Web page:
I'm not trying to be argumentative, but I'm honestly kerfluffled by that assertion. This is a reading comprehension test. It's testing a student's ability to read and understand a text. I think it's a good mix of literal, all the student needs to do is read the words to find the desired answer and questions that require a tad more ability to infer.

                I don't really understand what type of questions people are expecting a reading comprehension question to ask instead of the ones this test asks. Have you all really never taken or seen a reading comprehension test before? I'm way older than high-stakes testing, but this type of test was still pretty standard in my public education--both as authored by English teachers and as authored by state standardized test makers (although the latter were not high stakes at the time--I don't know what they were used for actually).

                •  If it's a basic reading comprehension test, (1+ / 0-)
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                  it's at a low level for 8th graders, particularly if it's solely "read the story and report back the exact words in the story," which would make the questions even worse.  If it's asking for synthesis, that's where the questions get ugly because of the vagaries of it.

                  So, yes, I remain unclear which skills they're testing.

                  "The first drawback of anger is that it destroys your inner peace; the second is that it distorts your view of reality. If you come to understand that anger is really unhelpful, you can begin to distance yourself from anger." - The Dalai Lama

                  by auron renouille on Sun Apr 29, 2012 at 10:22:17 PM PDT

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                •  I totally agree with you (1+ / 0-)
                  Recommended by:

                  And I think the criticism about the passage's "subjective" questions actually signals widespread problems with reading comprehension.

                  I've taught close reading skills to high school, college, and grad students, and unless kids have done a lot of reading on their own, they really struggle to pick up tone and irony.

                  Take that one question about why the animals ate the pineapple.  It feels obvious to me, because the final statement, They ate the pineapple, is delivered with the eclat of a punchline.  But kids (and adults) who are reading to find out only what happened aren't going to see that.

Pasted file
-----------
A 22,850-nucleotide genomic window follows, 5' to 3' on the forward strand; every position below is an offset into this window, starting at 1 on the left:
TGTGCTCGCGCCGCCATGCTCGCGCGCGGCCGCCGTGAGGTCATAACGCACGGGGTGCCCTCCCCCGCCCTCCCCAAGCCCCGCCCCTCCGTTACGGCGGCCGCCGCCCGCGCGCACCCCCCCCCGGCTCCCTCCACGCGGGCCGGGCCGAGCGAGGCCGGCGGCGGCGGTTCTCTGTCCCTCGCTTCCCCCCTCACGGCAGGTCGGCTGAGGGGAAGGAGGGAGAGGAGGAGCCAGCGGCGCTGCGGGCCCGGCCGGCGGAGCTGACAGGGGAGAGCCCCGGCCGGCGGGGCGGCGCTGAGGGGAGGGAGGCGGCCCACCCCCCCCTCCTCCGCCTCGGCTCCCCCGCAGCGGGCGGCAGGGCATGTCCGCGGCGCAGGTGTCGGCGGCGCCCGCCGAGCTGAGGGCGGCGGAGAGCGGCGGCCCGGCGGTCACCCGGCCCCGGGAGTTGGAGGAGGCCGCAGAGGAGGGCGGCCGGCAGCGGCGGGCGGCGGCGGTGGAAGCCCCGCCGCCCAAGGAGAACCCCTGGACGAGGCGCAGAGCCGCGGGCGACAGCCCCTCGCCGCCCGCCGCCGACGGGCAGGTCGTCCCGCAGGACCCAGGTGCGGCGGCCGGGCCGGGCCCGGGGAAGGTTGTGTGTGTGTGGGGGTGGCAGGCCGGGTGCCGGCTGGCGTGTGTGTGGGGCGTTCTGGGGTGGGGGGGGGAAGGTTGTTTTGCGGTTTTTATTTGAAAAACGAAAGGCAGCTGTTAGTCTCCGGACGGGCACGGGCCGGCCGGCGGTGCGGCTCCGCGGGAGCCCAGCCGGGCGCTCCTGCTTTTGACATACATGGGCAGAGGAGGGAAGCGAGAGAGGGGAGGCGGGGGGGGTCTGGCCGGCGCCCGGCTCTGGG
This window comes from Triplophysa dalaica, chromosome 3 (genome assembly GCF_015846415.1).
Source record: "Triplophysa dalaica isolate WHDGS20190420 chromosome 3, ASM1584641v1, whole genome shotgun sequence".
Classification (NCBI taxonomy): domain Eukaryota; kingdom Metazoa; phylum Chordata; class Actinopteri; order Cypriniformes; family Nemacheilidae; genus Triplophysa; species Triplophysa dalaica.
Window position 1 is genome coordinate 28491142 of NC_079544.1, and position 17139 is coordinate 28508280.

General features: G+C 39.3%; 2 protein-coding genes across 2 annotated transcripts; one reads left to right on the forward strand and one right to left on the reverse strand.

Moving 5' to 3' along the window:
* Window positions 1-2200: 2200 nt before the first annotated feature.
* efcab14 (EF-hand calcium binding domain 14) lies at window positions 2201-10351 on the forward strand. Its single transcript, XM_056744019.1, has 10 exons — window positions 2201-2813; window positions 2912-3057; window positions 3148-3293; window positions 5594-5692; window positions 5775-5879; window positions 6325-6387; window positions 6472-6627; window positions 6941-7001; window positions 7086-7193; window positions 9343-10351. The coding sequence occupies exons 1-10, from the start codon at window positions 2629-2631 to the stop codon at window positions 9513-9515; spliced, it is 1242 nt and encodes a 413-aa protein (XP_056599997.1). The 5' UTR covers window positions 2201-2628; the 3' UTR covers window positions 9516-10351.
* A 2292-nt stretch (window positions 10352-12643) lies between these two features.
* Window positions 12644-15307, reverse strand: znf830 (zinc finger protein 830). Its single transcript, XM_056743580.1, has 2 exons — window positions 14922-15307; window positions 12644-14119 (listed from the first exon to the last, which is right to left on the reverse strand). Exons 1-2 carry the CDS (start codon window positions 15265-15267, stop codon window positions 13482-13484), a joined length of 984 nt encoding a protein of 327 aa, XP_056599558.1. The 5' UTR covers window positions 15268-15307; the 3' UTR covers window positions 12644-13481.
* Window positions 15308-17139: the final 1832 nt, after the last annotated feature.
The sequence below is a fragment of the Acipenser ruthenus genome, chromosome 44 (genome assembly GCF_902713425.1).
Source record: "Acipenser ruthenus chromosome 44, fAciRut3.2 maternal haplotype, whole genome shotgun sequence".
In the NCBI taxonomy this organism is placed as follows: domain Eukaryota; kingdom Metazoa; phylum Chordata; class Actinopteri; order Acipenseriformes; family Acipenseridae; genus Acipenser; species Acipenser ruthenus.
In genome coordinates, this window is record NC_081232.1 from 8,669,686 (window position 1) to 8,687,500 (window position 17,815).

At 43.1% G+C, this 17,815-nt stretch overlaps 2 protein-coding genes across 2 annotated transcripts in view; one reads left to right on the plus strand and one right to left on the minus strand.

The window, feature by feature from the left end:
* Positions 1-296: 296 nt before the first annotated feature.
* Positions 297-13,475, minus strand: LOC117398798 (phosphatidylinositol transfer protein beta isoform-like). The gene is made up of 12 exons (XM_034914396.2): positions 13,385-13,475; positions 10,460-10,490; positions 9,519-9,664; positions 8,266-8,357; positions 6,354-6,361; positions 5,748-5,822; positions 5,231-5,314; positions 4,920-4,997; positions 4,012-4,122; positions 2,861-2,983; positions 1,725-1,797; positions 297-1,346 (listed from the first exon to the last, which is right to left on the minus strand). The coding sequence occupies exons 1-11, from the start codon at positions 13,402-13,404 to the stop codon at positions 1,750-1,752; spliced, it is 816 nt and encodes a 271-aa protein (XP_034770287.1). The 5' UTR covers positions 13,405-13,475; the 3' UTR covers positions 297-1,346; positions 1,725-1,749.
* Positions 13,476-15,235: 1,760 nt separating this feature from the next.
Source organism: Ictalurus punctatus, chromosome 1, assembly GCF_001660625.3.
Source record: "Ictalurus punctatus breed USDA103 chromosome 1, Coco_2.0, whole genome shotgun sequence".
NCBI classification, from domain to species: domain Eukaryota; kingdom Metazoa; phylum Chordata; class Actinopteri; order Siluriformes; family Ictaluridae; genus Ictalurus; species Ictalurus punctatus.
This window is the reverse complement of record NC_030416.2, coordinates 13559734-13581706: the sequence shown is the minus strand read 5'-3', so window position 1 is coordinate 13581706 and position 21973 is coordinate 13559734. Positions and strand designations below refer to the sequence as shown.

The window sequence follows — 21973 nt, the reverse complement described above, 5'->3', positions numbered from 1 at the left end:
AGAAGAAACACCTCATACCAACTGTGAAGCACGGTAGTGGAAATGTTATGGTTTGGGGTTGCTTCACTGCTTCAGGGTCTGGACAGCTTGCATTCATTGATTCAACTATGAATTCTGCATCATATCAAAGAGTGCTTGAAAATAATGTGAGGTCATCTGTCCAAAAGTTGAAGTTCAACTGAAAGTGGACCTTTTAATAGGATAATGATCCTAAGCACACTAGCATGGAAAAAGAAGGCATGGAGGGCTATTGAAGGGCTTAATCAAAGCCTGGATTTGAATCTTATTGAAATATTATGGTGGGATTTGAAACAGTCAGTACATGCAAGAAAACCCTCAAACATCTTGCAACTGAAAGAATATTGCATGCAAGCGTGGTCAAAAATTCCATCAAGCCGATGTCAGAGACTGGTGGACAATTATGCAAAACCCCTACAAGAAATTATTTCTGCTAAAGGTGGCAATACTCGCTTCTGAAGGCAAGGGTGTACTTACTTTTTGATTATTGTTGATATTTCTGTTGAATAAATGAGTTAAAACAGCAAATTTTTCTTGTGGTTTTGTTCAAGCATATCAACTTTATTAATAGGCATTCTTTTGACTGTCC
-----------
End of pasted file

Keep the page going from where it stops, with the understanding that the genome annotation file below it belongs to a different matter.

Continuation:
Similarly, about the wise animal:  Only four animals are named.  The moose and raven offer weird and incorrect speculation, and the hare incredulously declares that the pineapple is a pineapple.  It's the owl who demonstrates clear thinking in the whimsical logic of this story:  The pineapple can't have anything up its sleeves, because it doesn't have sleeves.  His words become the moral of the story.  

                  Yet even around here, that question is generating disagreement.  

                  Some eighth-graders could do very well on this passage, and others would I think be completely flummoxed.  But if you want to measure something, it helps if your ruler is longer than the thing you're measuring.

                  Wholly-owned subsidiaries are people, too, my friend.

                  by deminva on Mon Apr 30, 2012 at 03:33:19 AM PDT

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                  •  Is the owl actually wise? (2+ / 0-)
                    Recommended by:
                    Tamar, elfling

                    At first and second glance, I would have chosen the owl as the most wise, with the hare as a second choice. But now I question whether the owl is wise or is perhaps is taking the expression "has a trick up its sleeve" literally.
                    In this interpretation, the owl's statement is literally correct but not insightful.
                    This then adds extra impact, perhaps ironic, and hopefully humorous, when the line is repeated as the moral of the story.
                    Ambiguity is a wonderful thing and this is a fun story, but clearly not suitable for a multiple choice test with only one correct answer per question.

                    •  thank you for putting this better than I did (3+ / 0-)
                      Recommended by:
                      elfling, norbalish, MPociask

                      It's not the complexity of the questions, it's the simplistic right/wrong nature of them as compared to the irony & humor of the story. Essentially, the story is a page long way of saying that sometimes a cigar is just a cigar (Freud?).
                      From the test-makers point of view (represented by a fair number of commenters here), the answer is obvious -- this is a test of reading comprehension so you look for that final meaning of the story and the animal that stated that is the wise one.